Plea Agreement Reached for Man Who Claimed to Be Missing Kid

Rini earlier pleaded not guilty to charges of aggravated identity theft and lying to FBI agents

A federal court filing shows that a plea agreement has been reached in the case of a 24-year-old Ohio man who claimed to be a missing Illinois child.

No details were made public immediately on the terms. U.S. District Judge Michael Barrett has a Wednesday status conference set in the case of Brian Michael Rini, of Medina, Ohio. Barrett postponed a June trial after questions were raised about Rini's mental state, but on Oct. 31 he found him competent to stand trial.

23-year-old Brian Michael Rini had just finished serving more than a year in prison before he allegedly impersonated a missing Aurora boy. NBC 5 Investigates’ Chris Coffey has more staggering details. 

court transcript of the Oct. 31 hearing showed that the defense and prosecution had discussed settling the case before trial. Richard Monahan, a federal public defender, told the judge the talks were likely to be fruitful. He didn't respond immediately to a message Tuesday seeking comment.

Rini earlier pleaded not guilty to charges of aggravated identity theft and lying to FBI agents. He would face up to eight years in prison if convicted on those charges. He's been held without bond since last April, and was evaluated last summer at a federal facility in Chicago.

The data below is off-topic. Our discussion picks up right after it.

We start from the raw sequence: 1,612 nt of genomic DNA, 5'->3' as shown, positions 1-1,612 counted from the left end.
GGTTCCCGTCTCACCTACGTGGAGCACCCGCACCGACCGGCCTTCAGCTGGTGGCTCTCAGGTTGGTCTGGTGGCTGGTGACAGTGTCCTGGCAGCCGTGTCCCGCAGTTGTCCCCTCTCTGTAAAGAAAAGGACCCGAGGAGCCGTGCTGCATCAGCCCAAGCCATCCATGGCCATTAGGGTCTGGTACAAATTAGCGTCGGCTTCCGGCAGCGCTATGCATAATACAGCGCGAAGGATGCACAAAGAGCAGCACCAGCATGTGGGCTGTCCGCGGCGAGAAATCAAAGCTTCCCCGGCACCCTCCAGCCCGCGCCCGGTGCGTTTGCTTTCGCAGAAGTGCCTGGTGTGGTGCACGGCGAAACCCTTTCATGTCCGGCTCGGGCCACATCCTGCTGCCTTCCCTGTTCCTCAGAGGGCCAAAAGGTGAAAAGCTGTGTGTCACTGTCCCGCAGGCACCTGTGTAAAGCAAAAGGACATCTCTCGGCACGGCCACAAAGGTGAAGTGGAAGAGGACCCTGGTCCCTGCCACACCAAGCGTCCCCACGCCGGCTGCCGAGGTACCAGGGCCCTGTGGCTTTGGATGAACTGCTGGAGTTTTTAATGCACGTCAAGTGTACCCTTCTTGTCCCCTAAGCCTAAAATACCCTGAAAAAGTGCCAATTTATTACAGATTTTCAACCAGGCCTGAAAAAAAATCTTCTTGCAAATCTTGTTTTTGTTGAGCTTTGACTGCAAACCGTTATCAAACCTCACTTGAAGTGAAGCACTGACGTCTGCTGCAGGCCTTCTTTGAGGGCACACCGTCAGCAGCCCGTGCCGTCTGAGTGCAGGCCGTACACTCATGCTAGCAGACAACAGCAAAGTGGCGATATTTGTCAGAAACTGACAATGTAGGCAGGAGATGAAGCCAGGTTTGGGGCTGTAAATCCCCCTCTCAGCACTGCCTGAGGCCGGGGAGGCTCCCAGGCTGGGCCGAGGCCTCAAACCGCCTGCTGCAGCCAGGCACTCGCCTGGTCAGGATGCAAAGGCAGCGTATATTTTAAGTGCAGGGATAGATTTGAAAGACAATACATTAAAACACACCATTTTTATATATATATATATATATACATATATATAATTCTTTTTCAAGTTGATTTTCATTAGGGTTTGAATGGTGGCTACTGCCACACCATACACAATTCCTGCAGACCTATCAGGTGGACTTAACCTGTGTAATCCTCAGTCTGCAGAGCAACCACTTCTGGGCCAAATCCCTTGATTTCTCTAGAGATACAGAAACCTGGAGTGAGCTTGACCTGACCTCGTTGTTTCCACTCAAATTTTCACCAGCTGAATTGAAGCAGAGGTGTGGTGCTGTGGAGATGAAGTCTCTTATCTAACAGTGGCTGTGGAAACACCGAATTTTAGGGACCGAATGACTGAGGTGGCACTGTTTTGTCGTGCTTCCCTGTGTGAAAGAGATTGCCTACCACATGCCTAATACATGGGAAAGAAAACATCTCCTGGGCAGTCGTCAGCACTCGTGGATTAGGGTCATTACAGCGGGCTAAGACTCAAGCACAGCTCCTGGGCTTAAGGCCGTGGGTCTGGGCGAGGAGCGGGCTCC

Police say Rini was wandering the streets of Newport, Kentucky, last April 3. Police said he told them he was Timmothy Pitzen, an Aurora, Illinois, boy who disappeared in 2011 at age 6. Authorities said Rini told them he had just escaped captors who sexually abused him.

The father of Timmothy Pitzen, the Aurora boy missing since 2011, opens up after a man was charged with impersonating his son. Susan Carlson reports. 

Federal authorities said they were suspicious after he refused to be fingerprinted. DNA testing quickly revealed his true identity.

federal magistrate had cited Rini's lack of a permanent address, past mental health issues and "a lengthy criminal history" that goes back to age 13. In 2017, Rini was treated at an Ohio center for people with mental health or substance abuse problems, according to court papers.

Copyright AP - Associated Press
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